|Publication number||US4365752 A|
|Application number||US 06/260,067|
|Publication date||Dec 28, 1982|
|Filing date||May 4, 1981|
|Priority date||May 4, 1981|
|Publication number||06260067, 260067, US 4365752 A, US 4365752A, US-A-4365752, US4365752 A, US4365752A|
|Inventors||Avery Waisbren, Arthur F. Kelson|
|Original Assignee||Avery Waisbren, Kelson Arthur F|
|Export Citation||BiBTeX, EndNote, RefMan|
|Patent Citations (8), Referenced by (12), Classifications (8), Legal Events (3)|
|External Links: USPTO, USPTO Assignment, Espacenet|
1. Field of the Invention
The present invention relates to fluid oscillators capable of producing periodic pulsations in a fluid and, in particular, to a pulsating device adapted to be used with a dental syringe.
2. Brief Description of the Prior Art
Fluid oscillators have been developed which utilize fluid dynamic effects such as stream interaction and boundary layer control to provide a pulsating flow of fluid without any moving parts. In such practices, these devices generally must be constructed with fairly close tolerances in order to achieve satisfactory results, and the cost of such devices is generally quite high.
Still other oral hygiene appliances have been provided which deliver an intermittently pulse stream of water for dislodging foreign matter from the teeth and gum tissues and for the purpose of massaging gum tissue. All the current commercial oral hygiene units of this type operate in substantially the same manner. A liquid, usually water, is fed into an inlet chamber of a liquid pump from a liquid reservoir. The liquid pump is generally the reciprocating type which draws a quantity of liquid from the inlet chamber into the pump chamber on each intake stroke, and on each exhaust stroke delivers a quantity of liquid directly into a delivery tube which is connected to a removable jet nozzle. A separate discharge nozzle is provided for each family member who would use the appliance. These commercially available units usually further include a pulse intensity control that feeds back a portion of the pump liquid to the inlet chamber in order to reduce the pressure or force of the liquid discharged at the discharge end of the discharge nozzle. However, problems have been encountered with maintenance and repair of the pulsating unit since the unit is generally incorporated into the body of the appliance or syringe which is inaccessible for such purposes.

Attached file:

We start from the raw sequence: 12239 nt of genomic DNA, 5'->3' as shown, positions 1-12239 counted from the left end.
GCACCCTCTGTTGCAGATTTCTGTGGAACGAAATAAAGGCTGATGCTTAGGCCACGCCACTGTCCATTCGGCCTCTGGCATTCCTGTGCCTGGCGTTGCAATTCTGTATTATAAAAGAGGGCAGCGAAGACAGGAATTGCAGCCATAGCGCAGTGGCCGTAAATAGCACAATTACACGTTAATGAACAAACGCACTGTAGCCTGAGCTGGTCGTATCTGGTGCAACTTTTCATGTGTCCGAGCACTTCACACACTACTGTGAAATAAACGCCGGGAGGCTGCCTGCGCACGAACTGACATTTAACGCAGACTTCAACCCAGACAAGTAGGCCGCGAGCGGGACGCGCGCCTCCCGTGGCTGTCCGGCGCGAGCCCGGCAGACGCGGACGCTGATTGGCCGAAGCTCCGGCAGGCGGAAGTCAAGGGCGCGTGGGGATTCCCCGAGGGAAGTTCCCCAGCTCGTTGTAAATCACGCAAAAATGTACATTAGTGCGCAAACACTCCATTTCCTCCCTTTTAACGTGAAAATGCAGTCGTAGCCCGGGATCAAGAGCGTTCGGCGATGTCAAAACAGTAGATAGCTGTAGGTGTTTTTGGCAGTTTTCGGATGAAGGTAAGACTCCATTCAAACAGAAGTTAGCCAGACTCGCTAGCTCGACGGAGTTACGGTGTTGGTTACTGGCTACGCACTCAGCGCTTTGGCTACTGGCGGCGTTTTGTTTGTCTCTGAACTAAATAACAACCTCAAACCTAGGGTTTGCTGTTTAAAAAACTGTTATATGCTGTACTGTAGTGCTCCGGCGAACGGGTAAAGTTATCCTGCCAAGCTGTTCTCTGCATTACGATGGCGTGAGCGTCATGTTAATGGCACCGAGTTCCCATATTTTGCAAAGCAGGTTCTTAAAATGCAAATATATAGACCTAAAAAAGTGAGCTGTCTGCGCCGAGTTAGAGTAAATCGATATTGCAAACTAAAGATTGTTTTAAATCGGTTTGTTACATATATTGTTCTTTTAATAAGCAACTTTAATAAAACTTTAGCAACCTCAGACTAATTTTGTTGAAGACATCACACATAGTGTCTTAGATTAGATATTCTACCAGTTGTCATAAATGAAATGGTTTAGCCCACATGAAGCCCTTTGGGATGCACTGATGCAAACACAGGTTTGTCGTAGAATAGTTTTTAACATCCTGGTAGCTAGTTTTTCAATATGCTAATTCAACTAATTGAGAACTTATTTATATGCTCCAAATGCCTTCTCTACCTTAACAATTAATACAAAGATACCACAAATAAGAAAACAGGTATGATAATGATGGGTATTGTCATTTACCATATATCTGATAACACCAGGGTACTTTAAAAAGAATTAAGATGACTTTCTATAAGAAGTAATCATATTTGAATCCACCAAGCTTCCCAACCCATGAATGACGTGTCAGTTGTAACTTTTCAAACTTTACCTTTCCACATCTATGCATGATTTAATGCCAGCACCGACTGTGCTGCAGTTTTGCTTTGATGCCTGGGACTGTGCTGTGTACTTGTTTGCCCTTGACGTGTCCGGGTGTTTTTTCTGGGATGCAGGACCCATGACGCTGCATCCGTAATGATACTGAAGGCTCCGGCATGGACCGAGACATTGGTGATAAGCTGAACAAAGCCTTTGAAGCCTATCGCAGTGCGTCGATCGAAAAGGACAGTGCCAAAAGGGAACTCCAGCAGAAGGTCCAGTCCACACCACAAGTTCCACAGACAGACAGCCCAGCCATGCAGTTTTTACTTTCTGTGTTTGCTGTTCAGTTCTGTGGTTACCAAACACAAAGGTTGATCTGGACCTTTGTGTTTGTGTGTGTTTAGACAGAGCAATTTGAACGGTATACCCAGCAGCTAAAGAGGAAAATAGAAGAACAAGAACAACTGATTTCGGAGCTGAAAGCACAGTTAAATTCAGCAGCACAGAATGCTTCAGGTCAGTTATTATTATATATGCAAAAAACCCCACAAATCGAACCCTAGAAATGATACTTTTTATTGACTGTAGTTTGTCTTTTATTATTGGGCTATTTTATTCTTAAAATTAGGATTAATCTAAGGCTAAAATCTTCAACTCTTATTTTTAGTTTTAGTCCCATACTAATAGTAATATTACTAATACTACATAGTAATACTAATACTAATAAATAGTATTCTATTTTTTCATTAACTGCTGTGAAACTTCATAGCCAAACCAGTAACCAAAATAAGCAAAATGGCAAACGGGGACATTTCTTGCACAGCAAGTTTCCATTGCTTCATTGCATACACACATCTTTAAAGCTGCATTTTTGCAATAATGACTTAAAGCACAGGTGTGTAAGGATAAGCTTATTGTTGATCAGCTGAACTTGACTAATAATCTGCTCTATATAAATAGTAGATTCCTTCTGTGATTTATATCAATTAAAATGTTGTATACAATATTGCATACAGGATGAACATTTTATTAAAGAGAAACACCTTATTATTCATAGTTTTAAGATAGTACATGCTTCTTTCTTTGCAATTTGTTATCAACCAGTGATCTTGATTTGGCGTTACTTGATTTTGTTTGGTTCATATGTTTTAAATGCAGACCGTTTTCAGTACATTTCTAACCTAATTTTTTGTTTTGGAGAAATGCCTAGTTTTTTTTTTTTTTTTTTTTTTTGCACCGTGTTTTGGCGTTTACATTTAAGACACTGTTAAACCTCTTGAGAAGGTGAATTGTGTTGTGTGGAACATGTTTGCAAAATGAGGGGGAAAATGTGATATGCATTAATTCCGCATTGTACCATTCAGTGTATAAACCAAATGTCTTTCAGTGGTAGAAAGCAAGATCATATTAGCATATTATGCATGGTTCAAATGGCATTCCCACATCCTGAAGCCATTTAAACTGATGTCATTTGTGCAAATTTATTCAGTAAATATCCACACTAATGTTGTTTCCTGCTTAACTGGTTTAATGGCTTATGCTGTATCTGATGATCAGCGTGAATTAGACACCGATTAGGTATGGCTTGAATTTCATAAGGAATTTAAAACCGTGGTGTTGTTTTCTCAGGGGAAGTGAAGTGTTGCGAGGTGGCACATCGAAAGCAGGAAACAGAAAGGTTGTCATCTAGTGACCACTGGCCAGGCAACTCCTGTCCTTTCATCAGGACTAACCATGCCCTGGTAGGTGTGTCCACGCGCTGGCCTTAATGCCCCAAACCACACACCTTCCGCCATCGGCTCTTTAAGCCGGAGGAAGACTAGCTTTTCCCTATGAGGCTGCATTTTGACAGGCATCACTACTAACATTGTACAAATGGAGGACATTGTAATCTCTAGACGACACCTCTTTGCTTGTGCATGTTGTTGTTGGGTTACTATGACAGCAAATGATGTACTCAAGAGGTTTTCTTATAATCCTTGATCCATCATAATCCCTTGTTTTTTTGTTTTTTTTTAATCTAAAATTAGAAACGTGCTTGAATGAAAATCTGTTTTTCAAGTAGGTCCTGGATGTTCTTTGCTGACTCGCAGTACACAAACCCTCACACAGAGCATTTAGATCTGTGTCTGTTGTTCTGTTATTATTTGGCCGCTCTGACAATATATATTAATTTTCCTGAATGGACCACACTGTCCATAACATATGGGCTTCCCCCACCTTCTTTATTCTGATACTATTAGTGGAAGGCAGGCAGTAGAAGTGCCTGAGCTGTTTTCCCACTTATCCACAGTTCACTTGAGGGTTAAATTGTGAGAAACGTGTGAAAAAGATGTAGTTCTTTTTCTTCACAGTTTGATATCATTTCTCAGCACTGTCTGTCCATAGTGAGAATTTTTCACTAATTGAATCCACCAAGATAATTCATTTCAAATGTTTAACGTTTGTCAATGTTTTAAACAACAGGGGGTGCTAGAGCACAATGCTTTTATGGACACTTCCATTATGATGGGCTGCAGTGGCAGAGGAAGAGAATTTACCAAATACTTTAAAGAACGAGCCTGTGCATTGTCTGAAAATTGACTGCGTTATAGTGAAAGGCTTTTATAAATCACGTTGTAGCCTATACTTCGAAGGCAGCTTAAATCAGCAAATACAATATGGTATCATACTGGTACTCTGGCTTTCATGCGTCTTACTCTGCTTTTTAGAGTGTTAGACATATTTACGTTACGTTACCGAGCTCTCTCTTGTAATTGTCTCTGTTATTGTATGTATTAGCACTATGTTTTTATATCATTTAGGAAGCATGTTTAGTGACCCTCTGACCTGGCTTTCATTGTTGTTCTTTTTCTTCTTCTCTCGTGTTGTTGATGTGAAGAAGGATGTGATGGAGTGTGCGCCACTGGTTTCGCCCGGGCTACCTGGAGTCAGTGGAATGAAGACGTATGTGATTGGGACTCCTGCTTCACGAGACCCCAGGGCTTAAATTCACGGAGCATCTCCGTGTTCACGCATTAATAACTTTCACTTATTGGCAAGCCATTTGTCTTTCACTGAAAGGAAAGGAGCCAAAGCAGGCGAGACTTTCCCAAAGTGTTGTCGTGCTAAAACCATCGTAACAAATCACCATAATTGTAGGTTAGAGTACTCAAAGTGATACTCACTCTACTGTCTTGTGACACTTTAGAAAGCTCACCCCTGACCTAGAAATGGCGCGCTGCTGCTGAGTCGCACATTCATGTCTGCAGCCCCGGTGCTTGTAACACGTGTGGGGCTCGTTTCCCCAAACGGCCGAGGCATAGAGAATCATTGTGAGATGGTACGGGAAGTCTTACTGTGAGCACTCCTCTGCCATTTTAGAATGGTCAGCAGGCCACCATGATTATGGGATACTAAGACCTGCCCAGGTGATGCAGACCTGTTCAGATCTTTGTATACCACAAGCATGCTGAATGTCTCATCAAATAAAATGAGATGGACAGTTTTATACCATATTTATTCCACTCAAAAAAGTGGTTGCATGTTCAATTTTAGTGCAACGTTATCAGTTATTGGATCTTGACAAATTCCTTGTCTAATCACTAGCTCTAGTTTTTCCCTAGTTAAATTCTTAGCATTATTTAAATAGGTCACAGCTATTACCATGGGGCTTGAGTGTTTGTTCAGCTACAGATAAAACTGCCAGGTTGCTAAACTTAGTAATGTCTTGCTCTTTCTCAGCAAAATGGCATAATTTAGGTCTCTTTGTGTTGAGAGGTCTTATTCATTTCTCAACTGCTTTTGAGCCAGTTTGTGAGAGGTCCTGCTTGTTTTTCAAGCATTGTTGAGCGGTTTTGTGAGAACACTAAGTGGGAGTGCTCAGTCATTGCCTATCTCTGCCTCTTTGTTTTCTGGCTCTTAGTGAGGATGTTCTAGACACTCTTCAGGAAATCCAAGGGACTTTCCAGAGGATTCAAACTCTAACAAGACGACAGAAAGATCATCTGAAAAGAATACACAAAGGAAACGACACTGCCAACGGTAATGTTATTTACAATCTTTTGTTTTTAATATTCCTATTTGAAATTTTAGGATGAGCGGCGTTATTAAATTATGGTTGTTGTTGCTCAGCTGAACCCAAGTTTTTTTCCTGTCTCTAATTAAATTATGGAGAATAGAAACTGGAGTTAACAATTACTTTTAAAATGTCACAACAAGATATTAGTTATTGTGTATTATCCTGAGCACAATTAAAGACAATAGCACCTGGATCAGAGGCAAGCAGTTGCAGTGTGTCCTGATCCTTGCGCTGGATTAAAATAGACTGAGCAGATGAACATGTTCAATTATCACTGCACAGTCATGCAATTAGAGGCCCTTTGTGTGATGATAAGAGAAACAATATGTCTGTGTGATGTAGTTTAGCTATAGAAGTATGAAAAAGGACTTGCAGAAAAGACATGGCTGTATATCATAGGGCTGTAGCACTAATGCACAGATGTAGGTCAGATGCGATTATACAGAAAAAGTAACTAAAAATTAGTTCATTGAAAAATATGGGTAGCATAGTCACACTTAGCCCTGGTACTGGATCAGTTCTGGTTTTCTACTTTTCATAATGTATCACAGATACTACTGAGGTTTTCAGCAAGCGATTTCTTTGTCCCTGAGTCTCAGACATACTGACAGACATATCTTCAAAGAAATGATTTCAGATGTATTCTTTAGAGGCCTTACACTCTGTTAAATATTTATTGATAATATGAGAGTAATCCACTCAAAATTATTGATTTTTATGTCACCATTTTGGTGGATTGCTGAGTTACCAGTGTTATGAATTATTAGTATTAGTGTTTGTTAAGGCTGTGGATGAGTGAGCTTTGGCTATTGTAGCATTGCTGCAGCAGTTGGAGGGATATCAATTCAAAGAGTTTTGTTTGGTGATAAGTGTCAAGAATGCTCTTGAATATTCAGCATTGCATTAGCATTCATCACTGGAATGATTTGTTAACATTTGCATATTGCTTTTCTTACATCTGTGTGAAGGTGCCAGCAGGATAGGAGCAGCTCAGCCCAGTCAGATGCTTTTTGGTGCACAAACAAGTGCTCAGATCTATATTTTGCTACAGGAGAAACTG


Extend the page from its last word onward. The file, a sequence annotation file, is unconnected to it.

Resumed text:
Previous attempts at providing suitable pulsating units or devices are shown in the disclosures of U.S. Pat. Nos. 3,499,440; 3,590,813 and 3,810,465. Although these prior devices have met with some success, difficulties have been encountered which are mentioned above.
Therefore, a long standing need has existed to provide a novel pulsating device which may be readily adapted for use with a variety of dental syringes for the purpose of pulsing the output stream of the syringe for various purposes including the irrigation, cleansing or massaging of biological tissue.
Accordingly, the above problems and dfficulties are obviated by the present invention which provides a novel pulsing device for use with a dental syringe which includes a body having a central cavity adapted to be positioned between the dental syringe and a discharge stem or nozzle whereby the pressurized water flow from the syringe is conducted via the body cavity to the discharge stem or nozzle via a flutter valve. The flutter valve is pivotally carried in the central cavity on the body at its mid-section. The valve includes a rod, flat member which is weighted at one end so that inertia of the weight will carry the member through its pivoting motion within the cavity. Pivoting of the member is in response to introduction of pressurized fluid such as water into the chamber or cavity from the syringe and maintaining movement of the opposite ends of the member with respect to the cavity's input and output ports effects interruption of the pressurized water stream discharging from the discharge stem or nozzle.